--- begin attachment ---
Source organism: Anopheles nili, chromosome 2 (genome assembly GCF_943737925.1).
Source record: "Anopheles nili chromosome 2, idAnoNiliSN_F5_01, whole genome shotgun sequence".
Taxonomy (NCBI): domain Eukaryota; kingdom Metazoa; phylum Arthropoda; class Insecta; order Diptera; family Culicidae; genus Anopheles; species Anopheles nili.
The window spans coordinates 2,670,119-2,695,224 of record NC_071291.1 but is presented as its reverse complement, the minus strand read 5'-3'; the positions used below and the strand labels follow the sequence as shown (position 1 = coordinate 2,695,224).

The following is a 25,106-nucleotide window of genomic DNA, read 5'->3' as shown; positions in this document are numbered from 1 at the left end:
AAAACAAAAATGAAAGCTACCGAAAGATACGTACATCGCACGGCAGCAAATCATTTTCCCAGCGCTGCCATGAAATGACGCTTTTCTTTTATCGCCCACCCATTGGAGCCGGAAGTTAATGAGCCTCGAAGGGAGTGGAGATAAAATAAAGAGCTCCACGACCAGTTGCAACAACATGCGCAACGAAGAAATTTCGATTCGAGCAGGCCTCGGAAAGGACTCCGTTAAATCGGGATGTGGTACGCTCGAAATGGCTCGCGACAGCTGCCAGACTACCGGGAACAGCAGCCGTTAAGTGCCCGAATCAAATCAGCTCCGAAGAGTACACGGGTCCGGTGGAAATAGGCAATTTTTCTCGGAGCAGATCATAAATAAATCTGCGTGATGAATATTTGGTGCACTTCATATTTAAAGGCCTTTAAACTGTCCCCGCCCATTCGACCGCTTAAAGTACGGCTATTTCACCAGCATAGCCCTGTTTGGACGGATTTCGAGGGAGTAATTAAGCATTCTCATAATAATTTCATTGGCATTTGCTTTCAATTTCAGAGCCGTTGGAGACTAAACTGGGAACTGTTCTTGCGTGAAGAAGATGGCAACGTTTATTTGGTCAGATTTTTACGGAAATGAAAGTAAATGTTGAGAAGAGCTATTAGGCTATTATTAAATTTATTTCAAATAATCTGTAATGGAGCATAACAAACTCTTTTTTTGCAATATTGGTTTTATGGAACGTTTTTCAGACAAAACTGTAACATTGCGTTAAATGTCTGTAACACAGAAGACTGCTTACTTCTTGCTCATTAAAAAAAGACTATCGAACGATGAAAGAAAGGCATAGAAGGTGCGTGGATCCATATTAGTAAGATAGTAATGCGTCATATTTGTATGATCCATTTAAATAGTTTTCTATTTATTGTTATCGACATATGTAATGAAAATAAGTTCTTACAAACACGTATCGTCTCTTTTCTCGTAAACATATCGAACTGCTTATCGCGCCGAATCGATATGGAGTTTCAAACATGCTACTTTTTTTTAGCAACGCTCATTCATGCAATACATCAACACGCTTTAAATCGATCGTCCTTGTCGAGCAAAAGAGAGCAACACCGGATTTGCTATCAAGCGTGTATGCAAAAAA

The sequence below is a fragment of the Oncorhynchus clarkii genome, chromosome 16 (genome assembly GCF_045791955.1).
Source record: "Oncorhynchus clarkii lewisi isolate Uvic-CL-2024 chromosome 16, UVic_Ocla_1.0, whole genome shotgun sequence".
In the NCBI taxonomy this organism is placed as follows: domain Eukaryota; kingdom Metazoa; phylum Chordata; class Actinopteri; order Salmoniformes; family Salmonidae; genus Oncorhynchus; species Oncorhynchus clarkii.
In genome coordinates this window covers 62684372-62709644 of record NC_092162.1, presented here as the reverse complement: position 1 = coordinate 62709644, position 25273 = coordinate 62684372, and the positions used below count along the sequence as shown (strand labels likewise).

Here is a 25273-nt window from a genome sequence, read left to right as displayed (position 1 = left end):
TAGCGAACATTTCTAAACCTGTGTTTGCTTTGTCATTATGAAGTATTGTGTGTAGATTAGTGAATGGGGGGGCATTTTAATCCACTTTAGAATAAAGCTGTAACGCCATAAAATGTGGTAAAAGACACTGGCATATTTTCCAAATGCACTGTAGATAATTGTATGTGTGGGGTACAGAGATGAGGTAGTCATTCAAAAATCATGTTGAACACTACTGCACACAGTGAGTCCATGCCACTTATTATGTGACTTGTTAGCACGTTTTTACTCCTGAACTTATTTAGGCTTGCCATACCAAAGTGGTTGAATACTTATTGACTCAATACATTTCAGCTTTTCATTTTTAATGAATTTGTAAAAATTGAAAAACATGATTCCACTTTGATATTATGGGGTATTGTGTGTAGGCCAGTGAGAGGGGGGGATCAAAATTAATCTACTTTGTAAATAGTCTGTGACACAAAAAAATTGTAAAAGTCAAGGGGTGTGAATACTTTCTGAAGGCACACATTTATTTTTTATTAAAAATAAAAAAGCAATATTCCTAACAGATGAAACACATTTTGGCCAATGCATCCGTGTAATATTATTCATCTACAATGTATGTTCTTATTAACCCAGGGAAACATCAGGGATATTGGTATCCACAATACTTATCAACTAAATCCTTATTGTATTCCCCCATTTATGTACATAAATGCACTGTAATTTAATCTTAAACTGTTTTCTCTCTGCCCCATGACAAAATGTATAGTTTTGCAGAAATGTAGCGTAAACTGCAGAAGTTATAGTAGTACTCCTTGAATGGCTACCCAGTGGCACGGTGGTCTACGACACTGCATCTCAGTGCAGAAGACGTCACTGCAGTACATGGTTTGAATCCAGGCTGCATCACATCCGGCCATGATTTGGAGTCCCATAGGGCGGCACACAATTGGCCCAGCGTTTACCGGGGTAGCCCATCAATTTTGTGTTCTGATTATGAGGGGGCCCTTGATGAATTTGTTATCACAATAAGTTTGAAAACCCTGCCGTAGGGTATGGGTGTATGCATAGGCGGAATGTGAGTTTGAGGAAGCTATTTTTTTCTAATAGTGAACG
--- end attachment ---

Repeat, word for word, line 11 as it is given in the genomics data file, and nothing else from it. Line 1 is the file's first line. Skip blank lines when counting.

Here is a 25273-nt window from a genome sequence, read left to right as displayed (position 1 = left end):